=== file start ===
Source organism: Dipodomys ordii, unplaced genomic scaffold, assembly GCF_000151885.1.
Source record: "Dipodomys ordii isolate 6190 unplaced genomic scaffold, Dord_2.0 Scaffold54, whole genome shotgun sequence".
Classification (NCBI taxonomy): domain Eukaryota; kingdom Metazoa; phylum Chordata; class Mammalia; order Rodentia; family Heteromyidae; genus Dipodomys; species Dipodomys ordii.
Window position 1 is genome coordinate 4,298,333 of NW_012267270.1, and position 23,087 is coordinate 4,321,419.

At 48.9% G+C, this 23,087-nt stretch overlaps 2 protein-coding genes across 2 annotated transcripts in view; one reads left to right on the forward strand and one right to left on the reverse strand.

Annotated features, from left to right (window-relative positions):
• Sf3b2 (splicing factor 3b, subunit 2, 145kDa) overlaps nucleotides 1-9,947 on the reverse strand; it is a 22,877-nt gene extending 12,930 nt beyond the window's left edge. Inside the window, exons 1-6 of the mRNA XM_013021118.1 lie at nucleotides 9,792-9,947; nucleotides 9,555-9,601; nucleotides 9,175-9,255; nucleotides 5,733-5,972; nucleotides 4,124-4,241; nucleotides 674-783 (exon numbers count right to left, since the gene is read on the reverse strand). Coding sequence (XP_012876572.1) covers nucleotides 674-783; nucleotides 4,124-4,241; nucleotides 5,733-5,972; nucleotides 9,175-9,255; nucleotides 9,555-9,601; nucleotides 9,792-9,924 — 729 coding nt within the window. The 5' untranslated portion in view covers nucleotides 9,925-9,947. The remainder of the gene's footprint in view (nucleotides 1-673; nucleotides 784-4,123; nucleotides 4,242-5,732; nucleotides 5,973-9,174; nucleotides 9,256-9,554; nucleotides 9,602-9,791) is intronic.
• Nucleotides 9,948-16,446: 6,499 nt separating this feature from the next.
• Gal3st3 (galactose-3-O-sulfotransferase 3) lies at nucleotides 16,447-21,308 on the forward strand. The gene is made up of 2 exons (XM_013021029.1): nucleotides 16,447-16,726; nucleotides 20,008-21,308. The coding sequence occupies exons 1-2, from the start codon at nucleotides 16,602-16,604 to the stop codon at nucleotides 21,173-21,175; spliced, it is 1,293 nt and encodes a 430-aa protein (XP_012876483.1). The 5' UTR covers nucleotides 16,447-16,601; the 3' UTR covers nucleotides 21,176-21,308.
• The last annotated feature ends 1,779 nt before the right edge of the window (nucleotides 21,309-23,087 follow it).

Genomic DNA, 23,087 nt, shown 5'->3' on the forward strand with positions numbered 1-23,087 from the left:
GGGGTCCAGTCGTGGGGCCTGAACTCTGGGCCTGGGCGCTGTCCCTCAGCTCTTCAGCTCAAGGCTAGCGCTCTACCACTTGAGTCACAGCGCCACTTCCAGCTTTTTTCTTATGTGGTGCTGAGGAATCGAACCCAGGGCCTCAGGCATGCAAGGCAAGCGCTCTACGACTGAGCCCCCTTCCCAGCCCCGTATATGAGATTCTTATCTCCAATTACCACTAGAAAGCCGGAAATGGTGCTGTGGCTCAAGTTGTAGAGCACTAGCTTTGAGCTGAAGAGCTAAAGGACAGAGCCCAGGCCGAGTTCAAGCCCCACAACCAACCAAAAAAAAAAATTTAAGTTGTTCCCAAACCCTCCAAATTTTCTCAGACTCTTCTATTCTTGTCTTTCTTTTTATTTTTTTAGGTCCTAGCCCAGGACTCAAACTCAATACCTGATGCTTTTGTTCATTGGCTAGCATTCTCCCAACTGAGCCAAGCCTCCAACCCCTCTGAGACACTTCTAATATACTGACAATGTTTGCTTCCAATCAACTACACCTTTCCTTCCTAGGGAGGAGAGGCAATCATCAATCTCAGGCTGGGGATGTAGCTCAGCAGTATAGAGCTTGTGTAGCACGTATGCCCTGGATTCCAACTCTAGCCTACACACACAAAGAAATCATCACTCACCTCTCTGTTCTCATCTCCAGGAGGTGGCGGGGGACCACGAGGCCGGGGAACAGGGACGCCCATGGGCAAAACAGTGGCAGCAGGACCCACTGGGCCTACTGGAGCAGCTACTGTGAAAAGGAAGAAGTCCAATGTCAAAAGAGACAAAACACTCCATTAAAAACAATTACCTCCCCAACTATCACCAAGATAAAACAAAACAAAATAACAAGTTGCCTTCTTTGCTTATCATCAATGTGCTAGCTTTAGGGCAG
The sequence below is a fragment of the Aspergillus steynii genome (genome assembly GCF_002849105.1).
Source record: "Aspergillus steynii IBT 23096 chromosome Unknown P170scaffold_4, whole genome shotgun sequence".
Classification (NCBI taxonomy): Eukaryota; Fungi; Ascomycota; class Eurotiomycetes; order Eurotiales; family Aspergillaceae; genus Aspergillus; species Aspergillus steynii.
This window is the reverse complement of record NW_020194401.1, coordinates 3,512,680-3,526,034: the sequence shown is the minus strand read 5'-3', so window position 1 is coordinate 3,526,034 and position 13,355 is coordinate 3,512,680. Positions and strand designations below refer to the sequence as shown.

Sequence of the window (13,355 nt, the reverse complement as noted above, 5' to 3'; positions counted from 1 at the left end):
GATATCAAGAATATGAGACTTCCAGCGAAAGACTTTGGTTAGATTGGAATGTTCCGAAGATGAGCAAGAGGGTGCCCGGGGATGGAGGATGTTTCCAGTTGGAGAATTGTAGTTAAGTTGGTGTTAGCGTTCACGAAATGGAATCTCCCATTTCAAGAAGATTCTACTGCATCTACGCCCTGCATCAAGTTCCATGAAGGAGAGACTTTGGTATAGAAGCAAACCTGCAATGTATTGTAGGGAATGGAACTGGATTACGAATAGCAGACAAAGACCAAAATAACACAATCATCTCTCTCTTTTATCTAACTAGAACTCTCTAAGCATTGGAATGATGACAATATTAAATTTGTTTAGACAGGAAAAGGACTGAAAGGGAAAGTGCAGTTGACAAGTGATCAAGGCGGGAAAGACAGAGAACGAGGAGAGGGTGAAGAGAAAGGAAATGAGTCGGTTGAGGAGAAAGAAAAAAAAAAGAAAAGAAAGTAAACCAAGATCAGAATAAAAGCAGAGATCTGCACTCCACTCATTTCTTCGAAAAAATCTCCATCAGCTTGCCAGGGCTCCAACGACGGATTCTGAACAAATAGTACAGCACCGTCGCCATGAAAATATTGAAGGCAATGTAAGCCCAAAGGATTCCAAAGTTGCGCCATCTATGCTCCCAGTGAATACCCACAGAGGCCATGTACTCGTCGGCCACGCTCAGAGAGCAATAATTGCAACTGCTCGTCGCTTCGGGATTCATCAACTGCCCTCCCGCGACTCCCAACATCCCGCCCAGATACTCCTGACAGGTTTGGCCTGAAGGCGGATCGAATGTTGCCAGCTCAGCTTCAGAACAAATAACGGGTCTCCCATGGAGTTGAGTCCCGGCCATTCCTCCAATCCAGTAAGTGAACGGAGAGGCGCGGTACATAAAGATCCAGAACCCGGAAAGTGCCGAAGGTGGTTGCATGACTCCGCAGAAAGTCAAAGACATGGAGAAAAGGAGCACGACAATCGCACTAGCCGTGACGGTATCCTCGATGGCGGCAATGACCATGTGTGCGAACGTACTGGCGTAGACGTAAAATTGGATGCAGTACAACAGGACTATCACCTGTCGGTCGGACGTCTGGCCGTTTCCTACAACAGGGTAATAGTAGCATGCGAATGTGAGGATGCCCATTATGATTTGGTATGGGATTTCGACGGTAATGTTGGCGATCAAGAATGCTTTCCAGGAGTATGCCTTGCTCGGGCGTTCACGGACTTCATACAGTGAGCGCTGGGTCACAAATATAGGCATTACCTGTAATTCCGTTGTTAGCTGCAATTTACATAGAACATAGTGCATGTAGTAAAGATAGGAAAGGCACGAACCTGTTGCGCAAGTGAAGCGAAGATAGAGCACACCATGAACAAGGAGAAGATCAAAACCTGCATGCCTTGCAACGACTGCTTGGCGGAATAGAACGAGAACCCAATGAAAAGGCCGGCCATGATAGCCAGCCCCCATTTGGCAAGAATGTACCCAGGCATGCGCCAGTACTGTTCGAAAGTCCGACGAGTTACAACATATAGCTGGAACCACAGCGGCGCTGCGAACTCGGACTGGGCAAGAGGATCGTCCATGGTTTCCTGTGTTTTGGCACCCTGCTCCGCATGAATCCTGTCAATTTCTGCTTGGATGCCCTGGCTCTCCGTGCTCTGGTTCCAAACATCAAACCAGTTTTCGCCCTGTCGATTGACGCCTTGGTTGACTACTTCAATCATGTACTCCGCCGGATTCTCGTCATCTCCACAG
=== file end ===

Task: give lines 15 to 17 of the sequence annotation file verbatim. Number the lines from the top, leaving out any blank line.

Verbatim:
Classification (NCBI taxonomy): Eukaryota; Fungi; Ascomycota; class Eurotiomycetes; order Eurotiales; family Aspergillaceae; genus Aspergillus; species Aspergillus steynii.
This window is the reverse complement of record NW_020194401.1, coordinates 3,512,680-3,526,034: the sequence shown is the minus strand read 5'-3', so window position 1 is coordinate 3,526,034 and position 13,355 is coordinate 3,512,680. Positions and strand designations below refer to the sequence as shown.

Sequence of the window (13,355 nt, the reverse complement as noted above, 5' to 3'; positions counted from 1 at the left end):